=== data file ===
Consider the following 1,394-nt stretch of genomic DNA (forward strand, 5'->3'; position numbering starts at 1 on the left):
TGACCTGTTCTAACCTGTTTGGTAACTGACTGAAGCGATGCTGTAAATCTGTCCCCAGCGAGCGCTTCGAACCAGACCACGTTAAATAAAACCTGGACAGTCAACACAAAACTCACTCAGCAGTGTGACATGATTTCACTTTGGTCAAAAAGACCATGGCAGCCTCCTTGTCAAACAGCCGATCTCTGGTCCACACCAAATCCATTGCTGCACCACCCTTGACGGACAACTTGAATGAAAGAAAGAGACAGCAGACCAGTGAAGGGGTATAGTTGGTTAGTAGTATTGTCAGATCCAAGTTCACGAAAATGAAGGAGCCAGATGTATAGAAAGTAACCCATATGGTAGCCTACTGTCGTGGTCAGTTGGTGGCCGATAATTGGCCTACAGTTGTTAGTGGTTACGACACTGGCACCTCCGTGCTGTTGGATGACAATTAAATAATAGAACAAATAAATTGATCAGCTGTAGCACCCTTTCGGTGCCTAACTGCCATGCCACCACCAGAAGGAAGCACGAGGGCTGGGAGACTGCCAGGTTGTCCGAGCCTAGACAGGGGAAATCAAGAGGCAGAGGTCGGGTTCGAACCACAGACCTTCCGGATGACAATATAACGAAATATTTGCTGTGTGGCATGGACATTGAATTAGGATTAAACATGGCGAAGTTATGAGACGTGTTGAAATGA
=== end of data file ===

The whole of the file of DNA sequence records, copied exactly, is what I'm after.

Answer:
Consider the following 1,394-nt stretch of genomic DNA (forward strand, 5'->3'; position numbering starts at 1 on the left):
TGACCTGTTCTAACCTGTTTGGTAACTGACTGAAGCGATGCTGTAAATCTGTCCCCAGCGAGCGCTTCGAACCAGACCACGTTAAATAAAACCTGGACAGTCAACACAAAACTCACTCAGCAGTGTGACATGATTTCACTTTGGTCAAAAAGACCATGGCAGCCTCCTTGTCAAACAGCCGATCTCTGGTCCACACCAAATCCATTGCTGCACCACCCTTGACGGACAACTTGAATGAAAGAAAGAGACAGCAGACCAGTGAAGGGGTATAGTTGGTTAGTAGTATTGTCAGATCCAAGTTCACGAAAATGAAGGAGCCAGATGTATAGAAAGTAACCCATATGGTAGCCTACTGTCGTGGTCAGTTGGTGGCCGATAATTGGCCTACAGTTGTTAGTGGTTACGACACTGGCACCTCCGTGCTGTTGGATGACAATTAAATAATAGAACAAATAAATTGATCAGCTGTAGCACCCTTTCGGTGCCTAACTGCCATGCCACCACCAGAAGGAAGCACGAGGGCTGGGAGACTGCCAGGTTGTCCGAGCCTAGACAGGGGAAATCAAGAGGCAGAGGTCGGGTTCGAACCACAGACCTTCCGGATGACAATATAACGAAATATTTGCTGTGTGGCATGGACATTGAATTAGGATTAAACATGGCGAAGTTATGAGACGTGTTGAAATGA